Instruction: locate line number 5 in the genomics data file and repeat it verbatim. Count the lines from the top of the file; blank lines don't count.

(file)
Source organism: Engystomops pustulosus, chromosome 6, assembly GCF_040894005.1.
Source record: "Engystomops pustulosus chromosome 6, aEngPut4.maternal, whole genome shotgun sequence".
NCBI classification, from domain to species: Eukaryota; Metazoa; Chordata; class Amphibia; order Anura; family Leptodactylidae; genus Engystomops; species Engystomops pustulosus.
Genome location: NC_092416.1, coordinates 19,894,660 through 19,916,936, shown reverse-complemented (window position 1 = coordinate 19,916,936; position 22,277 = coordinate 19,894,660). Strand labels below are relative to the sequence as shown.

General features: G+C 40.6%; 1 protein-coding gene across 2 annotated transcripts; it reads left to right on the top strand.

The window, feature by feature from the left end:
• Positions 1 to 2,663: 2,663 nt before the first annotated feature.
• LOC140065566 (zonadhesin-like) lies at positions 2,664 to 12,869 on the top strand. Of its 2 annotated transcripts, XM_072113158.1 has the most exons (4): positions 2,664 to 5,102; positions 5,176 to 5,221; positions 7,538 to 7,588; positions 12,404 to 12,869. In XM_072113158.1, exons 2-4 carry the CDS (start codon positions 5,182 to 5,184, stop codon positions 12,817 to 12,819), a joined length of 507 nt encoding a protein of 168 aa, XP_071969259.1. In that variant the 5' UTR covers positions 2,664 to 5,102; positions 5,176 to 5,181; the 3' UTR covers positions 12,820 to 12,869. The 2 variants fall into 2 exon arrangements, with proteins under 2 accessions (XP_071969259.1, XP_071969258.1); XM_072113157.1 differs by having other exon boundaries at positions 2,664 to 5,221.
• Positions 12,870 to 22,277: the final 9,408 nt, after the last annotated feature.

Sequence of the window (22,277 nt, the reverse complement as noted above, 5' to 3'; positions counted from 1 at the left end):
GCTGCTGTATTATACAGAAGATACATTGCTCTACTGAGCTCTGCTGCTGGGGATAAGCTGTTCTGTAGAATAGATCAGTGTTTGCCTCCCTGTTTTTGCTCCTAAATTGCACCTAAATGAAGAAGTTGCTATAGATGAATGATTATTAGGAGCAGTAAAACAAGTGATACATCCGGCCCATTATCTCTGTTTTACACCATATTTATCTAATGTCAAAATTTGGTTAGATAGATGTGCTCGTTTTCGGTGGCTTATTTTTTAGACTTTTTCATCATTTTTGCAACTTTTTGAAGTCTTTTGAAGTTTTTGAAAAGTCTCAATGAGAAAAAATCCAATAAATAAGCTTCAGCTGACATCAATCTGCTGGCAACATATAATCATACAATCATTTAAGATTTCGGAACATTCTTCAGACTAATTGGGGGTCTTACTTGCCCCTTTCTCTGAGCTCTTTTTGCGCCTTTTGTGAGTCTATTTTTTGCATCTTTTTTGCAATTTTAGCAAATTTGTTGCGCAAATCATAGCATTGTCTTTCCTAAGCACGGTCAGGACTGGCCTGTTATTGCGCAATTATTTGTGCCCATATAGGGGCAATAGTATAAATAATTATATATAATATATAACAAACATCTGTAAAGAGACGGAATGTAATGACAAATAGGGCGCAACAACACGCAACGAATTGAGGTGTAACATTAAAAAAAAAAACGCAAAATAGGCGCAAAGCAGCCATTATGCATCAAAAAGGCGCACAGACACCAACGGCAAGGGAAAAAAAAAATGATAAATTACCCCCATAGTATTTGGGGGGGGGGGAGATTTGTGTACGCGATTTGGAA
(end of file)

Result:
General features: G+C 40.6%; 1 protein-coding gene across 2 annotated transcripts; it reads left to right on the top strand.